- The 5 year survival rate was 83% for black women between 2011 – 2015
- In 2017 Roche made $7 billion from Herceptin in global sales
Treating breast-cancer patients may become a little cheaper and more efficient. A study by the U.K. National Institute for Health Research has found a six month treatment of Roche’s (RHHBY +1.83%) Herceptin drug is just as effective as the longer 12 month cycle. Just how much can black women benefit from shorter treatment cycles?
Why This Matters: African Americans have the highest death rate and shortest survival of any racial and ethnic group in the U.S. for most cancers. Black women are more often diagnosed with a very aggressive form of breast cancer called triple-negative. It’s a subtype that does not rely on hormones to fuel its growth. Between 2011 and 2015 the five year relative survival rate was 83% for black women, according to the American Cancer Society.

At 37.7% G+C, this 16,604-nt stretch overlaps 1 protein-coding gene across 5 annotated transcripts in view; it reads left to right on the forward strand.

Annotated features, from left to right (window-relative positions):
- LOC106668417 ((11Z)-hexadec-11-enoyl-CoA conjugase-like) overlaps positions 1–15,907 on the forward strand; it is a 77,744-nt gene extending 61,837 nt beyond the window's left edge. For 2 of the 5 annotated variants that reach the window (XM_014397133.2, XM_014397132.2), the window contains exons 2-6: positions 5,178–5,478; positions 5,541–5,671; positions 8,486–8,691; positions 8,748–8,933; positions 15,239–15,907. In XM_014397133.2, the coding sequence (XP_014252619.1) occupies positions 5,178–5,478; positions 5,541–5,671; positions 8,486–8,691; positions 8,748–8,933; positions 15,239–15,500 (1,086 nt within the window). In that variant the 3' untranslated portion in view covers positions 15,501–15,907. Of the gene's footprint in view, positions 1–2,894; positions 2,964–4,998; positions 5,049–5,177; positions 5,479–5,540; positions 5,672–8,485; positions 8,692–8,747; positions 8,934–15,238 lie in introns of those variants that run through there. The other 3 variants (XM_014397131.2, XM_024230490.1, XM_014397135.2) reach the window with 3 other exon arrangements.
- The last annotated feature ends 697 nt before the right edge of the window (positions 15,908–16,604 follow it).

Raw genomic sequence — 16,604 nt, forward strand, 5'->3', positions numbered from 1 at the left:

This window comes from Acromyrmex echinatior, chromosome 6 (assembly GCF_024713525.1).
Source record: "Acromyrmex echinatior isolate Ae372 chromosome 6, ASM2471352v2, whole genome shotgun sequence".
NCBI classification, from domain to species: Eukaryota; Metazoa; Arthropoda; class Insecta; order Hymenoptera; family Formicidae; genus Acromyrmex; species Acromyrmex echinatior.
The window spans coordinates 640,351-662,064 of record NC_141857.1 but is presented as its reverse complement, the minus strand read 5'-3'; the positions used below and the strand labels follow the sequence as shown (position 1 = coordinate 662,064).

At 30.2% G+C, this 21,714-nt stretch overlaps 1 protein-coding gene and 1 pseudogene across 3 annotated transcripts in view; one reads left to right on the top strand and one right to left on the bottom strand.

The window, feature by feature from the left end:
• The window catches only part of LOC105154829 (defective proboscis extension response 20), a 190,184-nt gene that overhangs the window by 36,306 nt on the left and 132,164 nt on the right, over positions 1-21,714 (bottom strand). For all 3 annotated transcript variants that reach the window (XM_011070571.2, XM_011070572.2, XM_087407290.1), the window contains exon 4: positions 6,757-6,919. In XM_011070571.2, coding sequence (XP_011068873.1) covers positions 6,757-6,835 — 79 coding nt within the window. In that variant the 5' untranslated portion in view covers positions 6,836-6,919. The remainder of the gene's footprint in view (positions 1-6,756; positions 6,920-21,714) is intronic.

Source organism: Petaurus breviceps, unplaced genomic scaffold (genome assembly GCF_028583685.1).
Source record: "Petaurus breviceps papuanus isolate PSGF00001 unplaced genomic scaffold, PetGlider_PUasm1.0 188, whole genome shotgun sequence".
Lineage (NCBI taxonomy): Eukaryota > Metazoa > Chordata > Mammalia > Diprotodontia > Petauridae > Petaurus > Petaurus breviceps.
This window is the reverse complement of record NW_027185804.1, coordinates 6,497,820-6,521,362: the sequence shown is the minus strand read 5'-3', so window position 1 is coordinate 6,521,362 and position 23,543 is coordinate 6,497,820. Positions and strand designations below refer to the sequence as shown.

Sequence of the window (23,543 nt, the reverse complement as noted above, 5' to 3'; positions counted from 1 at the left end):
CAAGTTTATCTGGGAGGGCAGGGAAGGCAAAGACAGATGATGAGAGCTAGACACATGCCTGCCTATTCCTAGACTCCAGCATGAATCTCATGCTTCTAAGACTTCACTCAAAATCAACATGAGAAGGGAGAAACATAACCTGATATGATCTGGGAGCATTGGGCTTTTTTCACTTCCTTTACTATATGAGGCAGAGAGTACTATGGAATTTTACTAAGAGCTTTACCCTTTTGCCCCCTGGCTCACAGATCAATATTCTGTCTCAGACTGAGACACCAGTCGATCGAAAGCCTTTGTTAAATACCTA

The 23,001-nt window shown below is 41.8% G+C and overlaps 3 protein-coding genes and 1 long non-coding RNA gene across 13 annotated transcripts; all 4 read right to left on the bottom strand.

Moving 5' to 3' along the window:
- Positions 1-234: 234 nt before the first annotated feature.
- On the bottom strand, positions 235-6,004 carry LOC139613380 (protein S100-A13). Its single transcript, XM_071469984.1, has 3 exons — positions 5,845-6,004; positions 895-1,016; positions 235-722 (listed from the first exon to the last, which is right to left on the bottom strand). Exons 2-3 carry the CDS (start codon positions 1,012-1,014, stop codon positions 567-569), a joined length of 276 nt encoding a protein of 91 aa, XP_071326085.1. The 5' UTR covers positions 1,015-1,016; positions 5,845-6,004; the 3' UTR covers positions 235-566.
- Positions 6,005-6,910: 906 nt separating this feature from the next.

The study by the U.K. National Institute for Health Research has found Herceptin can be just as effective in half the amount of time. This is a potential game changing discovery for black women because the drug has improved treatment for an aggressive type of breast cancer known as HER2-positive.
In the study researchers found 89.4% of the women who took Herceptin for six months were free of disease four years after the start of treatment, versus 89.8% for women who received 12 months of treatment. Roche’s Genentech unit noted the new study should be viewed in the context of prior studies that didn’t show that shorter treatment was better.
While this is great news for cancer patients, the same cannot be said for the company which generated about $7 billion from Herceptin in global sales for Roche last year. In the U.S., the drug costs $76,700 for 12 months of treatment and is particularly effective when used to prevent disease recurrence after breast surgery.
What’s Next: As the oncology field evolves we’re seeing more focus on precision medicine and refinement of existing treatments. This research on Herceptin will be presented next month at the American Society of Clinical Oncology’s meeting in Chicago.
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